Even if one of your cards is an ace or a video card, it is often a problem that someone else has the same ace / ace but the auxiliary card, or “kicker”, is bigger. Thus, for example, when an ace comes to the table, you often lose the pot because of your smaller help card.
Raise with good hands, look at cheap multiplayer pots
Don’t be afraid to raise pre-flop with your good cards. You want to get a good return on them, but you don’t want to let every Antonius look cheaply at what the flop brings.
Being in a good position, close to the dealer mark and multiplayer ‘limp’ (paying only for the big blind), you can bet yourself with hands that work well in multiplayer pots. When you are in late position, it is safe to limp after others and assume that you can see the flop for just the blind. Such hands could be for example 56s, JTs (s = suited, same suit) or even small pairs. You can flop, for example, a flush and a straight bet, or a completed straight or triple, and you are also likely to be the payer for your bets and raises.
In a similar situation, if you have a really good hand, you need to raise just because a hand like the one mentioned above will not pass you by looking at the flop cheap. So with a good hand, you want to reduce the number of your opponents on the flop.
If you get all the money in the pot (all-in) before the flop with hands like AA or KK, you have been playing as you should. As a novice player, you can play a king pair just as you would play a pair of aces before the flop. Of course, when you are sure your opponent has AA, the right solution is to fold KK.
What are good hands and how much do they raise?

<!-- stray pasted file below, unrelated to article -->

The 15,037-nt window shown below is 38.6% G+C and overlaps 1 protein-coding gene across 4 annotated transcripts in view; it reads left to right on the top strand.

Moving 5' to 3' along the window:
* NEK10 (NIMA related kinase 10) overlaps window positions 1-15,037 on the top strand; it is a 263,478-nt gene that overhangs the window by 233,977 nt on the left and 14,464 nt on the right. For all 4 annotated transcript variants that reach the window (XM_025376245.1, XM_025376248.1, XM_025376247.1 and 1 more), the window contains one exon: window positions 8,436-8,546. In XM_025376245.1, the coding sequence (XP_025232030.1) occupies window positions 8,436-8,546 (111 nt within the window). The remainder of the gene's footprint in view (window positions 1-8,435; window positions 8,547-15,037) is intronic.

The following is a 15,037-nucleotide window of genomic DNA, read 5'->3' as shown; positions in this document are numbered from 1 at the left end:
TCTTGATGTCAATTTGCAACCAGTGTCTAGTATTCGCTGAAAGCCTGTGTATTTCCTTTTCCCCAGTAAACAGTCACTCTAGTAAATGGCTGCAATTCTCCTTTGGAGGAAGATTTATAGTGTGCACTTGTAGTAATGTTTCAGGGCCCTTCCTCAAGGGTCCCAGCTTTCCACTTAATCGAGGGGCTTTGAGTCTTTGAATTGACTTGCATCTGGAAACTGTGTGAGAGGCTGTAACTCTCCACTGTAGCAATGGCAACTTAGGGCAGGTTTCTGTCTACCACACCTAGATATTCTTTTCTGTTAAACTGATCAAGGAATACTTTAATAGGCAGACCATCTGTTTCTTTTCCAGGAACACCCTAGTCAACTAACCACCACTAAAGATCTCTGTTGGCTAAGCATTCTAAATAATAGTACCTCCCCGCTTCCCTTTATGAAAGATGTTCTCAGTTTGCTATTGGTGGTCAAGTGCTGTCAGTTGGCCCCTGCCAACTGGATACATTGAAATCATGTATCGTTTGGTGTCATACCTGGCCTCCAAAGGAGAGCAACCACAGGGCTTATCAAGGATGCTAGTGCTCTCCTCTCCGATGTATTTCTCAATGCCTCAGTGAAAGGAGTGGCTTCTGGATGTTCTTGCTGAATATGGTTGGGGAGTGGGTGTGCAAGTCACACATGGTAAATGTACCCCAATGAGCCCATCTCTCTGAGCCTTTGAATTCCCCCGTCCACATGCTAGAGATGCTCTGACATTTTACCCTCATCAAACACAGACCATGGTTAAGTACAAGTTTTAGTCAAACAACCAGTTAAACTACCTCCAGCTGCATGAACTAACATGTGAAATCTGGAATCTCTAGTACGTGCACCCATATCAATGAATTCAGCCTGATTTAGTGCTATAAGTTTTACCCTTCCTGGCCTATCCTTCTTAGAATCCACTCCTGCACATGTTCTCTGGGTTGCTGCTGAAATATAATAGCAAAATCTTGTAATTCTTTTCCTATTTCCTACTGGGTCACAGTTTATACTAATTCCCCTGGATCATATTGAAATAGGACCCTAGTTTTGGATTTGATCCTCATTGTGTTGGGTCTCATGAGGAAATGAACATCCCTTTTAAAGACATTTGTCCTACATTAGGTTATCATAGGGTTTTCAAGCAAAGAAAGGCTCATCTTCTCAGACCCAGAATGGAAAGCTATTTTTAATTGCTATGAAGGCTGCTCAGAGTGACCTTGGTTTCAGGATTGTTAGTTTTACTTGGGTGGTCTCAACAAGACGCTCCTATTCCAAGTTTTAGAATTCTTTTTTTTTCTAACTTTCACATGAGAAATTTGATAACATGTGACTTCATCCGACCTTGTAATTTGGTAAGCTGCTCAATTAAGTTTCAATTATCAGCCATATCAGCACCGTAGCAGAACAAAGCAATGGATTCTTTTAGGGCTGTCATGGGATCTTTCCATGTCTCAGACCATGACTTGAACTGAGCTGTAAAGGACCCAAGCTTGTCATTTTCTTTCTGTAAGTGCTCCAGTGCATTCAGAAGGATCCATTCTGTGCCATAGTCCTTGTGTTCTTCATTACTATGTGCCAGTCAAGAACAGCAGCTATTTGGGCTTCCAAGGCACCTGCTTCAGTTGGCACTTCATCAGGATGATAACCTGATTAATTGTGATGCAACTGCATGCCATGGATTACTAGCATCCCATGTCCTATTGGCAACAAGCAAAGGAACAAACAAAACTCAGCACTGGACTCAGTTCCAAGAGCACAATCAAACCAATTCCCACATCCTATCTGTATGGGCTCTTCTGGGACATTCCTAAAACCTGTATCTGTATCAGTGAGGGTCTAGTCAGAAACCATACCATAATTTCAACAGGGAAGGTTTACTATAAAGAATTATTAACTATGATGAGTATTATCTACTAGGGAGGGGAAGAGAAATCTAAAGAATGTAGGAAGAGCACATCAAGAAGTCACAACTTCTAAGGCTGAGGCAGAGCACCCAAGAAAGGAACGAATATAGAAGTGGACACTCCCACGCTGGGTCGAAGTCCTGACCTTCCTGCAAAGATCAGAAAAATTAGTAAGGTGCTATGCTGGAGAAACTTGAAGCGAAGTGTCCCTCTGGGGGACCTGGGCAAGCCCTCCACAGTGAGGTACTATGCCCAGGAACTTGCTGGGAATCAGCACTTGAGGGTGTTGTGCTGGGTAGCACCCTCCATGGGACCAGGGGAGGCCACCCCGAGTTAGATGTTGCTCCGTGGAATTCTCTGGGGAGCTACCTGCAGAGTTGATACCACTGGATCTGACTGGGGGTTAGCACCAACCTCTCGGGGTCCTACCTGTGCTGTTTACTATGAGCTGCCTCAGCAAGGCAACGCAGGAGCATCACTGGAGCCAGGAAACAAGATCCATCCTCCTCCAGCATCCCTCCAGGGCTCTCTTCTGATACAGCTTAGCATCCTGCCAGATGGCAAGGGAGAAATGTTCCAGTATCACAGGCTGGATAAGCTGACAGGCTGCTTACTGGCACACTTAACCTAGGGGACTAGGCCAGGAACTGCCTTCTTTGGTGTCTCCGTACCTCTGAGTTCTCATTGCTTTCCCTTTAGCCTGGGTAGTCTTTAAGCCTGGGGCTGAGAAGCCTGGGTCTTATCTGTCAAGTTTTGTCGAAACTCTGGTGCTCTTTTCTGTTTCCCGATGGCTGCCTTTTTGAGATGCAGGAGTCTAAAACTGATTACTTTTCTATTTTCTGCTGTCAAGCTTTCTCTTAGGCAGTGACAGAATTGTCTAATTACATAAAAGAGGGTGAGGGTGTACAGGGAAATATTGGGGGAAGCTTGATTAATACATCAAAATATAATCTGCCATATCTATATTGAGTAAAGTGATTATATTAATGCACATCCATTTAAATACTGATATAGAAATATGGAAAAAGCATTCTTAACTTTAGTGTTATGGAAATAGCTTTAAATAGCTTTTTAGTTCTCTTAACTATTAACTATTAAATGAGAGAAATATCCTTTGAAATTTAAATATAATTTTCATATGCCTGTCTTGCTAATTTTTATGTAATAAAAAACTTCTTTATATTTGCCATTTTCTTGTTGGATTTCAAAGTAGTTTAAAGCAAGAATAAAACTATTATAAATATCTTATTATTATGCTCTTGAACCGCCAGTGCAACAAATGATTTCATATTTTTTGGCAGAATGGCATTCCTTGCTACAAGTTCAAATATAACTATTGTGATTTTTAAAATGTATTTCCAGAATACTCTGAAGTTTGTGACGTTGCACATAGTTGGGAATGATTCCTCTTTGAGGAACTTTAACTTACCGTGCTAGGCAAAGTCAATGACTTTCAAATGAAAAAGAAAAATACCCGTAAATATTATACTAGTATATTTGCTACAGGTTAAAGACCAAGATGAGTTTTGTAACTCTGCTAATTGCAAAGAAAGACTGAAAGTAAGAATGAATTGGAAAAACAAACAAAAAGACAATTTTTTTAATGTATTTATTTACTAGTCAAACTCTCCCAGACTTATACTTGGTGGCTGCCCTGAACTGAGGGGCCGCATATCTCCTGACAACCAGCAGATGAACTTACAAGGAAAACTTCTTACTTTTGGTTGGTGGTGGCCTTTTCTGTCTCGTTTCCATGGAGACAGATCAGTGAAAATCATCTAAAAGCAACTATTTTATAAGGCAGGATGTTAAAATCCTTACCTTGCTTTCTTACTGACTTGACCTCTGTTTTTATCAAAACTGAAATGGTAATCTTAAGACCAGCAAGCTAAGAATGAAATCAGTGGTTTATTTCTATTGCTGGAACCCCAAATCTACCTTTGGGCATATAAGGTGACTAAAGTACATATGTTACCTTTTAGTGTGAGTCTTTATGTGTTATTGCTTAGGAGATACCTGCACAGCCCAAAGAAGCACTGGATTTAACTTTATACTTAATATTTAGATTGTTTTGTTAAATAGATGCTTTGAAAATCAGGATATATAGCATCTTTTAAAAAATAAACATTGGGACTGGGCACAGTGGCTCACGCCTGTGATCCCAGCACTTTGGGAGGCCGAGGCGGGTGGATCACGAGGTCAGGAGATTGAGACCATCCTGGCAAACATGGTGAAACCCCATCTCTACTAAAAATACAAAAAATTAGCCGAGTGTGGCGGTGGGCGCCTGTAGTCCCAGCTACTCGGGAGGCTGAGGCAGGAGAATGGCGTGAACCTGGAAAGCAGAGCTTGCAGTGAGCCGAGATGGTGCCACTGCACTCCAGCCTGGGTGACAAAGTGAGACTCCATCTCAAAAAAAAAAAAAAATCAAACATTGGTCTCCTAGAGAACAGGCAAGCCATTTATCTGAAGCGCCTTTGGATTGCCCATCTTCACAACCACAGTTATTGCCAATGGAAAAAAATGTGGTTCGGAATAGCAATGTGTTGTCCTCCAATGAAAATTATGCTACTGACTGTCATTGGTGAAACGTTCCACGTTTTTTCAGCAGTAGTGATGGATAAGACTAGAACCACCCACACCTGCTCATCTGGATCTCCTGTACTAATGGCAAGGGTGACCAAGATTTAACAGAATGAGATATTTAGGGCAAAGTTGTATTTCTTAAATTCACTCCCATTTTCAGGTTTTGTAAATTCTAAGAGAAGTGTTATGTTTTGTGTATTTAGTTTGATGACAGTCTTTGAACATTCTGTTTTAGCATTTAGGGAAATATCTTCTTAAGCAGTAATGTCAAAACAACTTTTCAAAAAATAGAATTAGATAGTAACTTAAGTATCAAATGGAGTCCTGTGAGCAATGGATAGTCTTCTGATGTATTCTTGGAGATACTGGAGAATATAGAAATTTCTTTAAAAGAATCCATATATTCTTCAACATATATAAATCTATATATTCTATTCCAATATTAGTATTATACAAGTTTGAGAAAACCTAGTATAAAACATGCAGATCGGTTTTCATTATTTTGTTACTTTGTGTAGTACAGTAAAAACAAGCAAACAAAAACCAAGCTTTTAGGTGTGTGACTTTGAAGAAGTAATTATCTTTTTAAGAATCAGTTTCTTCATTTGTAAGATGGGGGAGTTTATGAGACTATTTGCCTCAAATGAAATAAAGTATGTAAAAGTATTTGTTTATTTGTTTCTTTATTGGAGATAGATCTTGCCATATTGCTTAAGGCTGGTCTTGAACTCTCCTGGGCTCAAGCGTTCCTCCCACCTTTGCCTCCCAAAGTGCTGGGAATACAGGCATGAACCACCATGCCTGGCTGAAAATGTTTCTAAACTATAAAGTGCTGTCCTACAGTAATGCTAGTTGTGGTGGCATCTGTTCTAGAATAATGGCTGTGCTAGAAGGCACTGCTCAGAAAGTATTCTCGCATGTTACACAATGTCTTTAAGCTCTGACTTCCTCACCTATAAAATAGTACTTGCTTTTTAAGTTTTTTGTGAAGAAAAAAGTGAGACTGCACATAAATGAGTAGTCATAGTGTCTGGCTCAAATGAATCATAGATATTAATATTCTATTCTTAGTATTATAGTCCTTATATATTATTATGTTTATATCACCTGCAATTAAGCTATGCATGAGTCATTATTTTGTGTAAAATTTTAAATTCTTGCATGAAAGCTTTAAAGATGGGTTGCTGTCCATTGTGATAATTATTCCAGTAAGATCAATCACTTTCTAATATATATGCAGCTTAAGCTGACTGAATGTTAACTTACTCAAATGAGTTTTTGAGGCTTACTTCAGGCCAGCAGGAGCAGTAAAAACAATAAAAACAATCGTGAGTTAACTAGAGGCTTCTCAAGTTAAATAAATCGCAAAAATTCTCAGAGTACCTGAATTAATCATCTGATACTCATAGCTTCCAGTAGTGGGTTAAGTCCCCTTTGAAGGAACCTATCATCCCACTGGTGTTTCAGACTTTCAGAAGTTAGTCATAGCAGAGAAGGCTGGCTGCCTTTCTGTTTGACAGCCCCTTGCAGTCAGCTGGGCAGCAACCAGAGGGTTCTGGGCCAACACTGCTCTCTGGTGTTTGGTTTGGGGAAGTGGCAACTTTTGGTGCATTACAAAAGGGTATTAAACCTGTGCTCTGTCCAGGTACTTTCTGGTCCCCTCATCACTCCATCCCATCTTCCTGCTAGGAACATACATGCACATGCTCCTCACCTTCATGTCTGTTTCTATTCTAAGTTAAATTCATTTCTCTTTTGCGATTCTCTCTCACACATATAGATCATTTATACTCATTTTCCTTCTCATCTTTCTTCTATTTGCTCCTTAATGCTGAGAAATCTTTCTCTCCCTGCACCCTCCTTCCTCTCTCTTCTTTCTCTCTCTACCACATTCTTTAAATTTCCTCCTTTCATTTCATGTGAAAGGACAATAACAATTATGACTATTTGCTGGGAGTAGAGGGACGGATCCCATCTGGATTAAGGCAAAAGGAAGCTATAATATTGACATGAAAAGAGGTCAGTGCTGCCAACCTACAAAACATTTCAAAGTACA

For example, when playing at a table for 5-6 people, you may well raise with, for example, an AJ-like hand without a position (for example, when you are first in turn). At a table for 10 people e
On the first turn, you can throw AJ into the deck and wait for better cards. So it depends a lot on the type of table you play. Of course, other players also need to be considered in addition to your own cards.
For example, if you find that a player aggressively plays only a few hands, you can expect him to play only high quality hands. You should be careful when playing against him of.
- Always raise and re-raise hands AA-KK, possibly going all-in.
Raise hands AK, AQ, QQ, JJ, TT, 99, you can also raise again depending on the table and position.
- At a bigger table, you can ‘limp’ in any pair or raise from the late position, as the case may be, if there is no bet yet. When you are unsure of how to deal with a second pair, for example, tipping is not a crazy idea.
At the 5-6 person table, you can also raise hands AJ, KQ + all pocket pairs as needed. Avoid playing Ax-type hands, for example with an A5-style hand you often lose against a “better” ace.